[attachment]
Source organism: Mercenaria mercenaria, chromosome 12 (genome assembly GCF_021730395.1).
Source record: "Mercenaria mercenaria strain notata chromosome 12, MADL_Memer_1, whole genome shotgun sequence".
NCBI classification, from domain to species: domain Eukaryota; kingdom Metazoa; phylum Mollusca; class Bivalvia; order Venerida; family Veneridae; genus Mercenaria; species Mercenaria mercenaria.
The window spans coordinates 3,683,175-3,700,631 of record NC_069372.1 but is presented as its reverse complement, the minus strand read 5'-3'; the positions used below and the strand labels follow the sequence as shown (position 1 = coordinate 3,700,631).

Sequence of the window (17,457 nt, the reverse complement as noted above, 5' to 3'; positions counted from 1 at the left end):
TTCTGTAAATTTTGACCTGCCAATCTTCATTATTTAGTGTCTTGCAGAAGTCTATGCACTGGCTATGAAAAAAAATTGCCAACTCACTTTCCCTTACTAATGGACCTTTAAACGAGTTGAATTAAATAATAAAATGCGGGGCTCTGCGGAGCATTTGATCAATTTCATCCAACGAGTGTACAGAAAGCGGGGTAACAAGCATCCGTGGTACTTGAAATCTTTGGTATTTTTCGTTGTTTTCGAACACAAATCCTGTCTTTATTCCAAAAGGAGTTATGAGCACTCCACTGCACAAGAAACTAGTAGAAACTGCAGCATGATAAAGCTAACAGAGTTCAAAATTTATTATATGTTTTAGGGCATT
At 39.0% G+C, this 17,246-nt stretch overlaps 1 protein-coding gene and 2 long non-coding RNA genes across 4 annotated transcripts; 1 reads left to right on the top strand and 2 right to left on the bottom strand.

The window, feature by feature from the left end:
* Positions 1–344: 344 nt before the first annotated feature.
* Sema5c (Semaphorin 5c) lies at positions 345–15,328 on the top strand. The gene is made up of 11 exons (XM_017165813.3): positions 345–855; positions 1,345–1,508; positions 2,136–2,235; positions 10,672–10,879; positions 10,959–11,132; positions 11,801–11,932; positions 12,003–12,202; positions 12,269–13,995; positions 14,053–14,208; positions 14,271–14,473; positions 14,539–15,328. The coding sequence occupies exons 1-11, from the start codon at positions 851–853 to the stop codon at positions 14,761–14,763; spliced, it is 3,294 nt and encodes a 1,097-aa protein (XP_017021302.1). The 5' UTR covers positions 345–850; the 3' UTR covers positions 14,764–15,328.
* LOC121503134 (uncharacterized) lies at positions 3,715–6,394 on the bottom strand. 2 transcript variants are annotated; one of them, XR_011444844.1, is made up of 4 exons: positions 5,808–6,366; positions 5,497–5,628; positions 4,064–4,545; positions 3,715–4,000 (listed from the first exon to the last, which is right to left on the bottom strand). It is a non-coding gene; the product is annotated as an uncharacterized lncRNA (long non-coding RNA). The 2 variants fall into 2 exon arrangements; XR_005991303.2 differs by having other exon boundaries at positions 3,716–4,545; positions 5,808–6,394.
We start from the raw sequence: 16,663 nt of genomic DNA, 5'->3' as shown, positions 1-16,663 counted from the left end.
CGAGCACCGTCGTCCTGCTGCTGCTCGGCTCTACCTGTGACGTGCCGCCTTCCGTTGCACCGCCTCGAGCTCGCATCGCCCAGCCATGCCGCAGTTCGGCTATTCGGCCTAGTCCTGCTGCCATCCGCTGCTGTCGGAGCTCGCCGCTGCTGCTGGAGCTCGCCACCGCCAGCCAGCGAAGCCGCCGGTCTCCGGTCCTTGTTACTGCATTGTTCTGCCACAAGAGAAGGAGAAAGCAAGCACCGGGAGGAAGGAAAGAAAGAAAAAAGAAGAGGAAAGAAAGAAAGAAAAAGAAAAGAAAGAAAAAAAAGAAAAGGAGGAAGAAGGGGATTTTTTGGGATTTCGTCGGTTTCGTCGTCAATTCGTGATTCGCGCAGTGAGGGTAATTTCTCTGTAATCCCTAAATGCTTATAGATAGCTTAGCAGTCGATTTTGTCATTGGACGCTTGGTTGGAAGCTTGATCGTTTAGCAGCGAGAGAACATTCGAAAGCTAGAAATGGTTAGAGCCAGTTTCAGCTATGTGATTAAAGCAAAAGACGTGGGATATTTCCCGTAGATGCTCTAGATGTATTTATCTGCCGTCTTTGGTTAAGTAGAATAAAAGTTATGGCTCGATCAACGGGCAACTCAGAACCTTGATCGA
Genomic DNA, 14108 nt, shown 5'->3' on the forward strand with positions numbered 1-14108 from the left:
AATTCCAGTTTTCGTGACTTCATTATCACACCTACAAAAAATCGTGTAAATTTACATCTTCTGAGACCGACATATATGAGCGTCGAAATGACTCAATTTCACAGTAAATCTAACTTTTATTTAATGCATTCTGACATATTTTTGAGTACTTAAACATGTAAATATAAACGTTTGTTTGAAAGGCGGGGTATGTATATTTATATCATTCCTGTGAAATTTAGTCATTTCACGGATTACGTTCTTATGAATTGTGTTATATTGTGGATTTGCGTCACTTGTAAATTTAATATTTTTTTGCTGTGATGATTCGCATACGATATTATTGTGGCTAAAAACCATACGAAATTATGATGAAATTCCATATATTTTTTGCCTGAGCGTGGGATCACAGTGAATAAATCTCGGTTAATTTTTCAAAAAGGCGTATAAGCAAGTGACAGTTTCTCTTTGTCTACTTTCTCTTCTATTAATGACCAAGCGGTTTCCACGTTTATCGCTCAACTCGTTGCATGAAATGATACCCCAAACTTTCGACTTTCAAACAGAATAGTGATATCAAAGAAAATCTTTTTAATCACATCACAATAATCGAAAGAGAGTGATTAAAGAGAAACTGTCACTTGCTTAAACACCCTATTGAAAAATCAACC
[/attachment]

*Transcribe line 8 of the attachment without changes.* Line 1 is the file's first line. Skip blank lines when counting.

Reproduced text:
The window, feature by feature from the left end: